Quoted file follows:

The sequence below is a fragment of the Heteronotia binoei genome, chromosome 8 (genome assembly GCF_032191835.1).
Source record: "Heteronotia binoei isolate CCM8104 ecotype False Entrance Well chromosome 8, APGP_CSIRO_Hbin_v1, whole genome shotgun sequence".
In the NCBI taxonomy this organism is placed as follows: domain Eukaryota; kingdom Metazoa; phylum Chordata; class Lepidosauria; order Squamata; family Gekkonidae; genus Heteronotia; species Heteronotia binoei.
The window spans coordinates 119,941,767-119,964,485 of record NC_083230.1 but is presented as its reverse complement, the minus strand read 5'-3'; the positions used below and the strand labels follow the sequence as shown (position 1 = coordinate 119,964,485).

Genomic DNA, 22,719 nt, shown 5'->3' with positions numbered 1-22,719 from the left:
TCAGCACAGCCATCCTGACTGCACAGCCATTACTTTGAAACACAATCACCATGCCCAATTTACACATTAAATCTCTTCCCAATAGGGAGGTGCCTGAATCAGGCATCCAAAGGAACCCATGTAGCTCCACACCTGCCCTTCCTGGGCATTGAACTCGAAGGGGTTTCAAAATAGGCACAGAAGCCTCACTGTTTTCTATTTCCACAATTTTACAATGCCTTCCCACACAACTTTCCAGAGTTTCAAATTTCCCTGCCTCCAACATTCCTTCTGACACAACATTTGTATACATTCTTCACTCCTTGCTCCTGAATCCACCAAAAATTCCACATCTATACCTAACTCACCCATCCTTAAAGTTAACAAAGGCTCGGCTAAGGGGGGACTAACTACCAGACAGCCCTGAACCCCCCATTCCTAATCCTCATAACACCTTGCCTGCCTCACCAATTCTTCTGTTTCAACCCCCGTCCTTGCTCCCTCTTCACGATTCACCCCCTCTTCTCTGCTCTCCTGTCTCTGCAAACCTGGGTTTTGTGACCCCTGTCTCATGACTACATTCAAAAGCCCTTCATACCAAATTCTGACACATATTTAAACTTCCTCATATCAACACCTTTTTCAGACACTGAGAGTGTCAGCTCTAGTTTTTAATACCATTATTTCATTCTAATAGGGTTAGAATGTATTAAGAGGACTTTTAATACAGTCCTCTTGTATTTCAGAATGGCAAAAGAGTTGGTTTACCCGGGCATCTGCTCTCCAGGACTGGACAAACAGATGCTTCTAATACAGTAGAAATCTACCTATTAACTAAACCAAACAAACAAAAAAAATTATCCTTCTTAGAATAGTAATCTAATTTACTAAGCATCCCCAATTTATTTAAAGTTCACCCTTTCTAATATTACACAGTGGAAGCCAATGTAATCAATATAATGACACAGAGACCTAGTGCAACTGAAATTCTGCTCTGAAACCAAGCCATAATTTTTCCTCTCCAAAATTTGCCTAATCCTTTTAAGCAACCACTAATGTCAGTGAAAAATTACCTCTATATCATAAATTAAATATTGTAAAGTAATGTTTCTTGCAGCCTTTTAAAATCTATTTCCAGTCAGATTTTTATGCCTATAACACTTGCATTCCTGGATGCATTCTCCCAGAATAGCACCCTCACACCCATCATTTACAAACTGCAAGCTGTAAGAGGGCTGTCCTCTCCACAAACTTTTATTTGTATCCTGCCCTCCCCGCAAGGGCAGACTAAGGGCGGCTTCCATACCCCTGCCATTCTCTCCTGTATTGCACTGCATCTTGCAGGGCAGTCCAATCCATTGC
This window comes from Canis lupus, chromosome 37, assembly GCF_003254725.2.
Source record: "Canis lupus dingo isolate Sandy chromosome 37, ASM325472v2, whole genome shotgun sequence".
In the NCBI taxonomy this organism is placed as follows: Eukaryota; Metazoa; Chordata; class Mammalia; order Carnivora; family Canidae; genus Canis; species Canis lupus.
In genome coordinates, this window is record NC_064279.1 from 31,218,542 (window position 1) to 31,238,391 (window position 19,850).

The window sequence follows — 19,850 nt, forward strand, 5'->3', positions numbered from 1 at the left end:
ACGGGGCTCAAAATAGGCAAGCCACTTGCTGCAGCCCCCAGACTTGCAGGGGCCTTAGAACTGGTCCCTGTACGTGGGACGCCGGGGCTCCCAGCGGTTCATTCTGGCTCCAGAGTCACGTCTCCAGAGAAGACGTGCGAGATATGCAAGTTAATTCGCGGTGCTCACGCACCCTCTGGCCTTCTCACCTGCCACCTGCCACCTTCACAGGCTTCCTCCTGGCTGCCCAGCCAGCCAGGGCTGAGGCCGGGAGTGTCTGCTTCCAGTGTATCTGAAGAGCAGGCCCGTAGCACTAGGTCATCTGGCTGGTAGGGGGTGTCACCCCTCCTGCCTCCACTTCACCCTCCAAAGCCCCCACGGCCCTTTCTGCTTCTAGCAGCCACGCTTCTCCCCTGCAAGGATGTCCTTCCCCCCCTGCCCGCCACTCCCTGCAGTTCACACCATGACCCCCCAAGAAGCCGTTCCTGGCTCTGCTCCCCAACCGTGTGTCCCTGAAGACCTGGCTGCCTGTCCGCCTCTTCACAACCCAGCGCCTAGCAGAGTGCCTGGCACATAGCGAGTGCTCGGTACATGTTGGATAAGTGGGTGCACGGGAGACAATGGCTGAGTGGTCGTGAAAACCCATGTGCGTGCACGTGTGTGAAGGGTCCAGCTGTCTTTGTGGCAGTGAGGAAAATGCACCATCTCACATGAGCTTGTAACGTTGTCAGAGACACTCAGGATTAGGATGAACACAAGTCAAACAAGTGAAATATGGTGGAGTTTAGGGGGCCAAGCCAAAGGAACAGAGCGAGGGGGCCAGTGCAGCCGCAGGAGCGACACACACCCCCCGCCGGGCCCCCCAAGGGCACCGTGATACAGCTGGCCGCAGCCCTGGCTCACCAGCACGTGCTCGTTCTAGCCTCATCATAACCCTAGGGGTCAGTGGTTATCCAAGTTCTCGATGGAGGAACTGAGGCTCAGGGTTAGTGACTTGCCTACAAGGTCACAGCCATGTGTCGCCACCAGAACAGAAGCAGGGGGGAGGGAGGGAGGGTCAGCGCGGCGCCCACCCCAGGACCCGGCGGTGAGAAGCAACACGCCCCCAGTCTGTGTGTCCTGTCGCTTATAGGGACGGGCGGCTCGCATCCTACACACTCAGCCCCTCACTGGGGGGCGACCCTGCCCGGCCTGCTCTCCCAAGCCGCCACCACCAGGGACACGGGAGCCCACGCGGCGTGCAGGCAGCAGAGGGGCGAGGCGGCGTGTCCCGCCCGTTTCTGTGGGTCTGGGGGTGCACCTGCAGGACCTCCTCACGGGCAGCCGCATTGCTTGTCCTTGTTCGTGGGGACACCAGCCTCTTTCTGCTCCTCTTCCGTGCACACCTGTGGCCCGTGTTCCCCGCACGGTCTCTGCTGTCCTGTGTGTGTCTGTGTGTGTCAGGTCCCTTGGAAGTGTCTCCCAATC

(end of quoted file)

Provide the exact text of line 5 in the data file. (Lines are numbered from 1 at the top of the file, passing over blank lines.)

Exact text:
Genomic DNA, 22,719 nt, shown 5'->3' with positions numbered 1-22,719 from the left: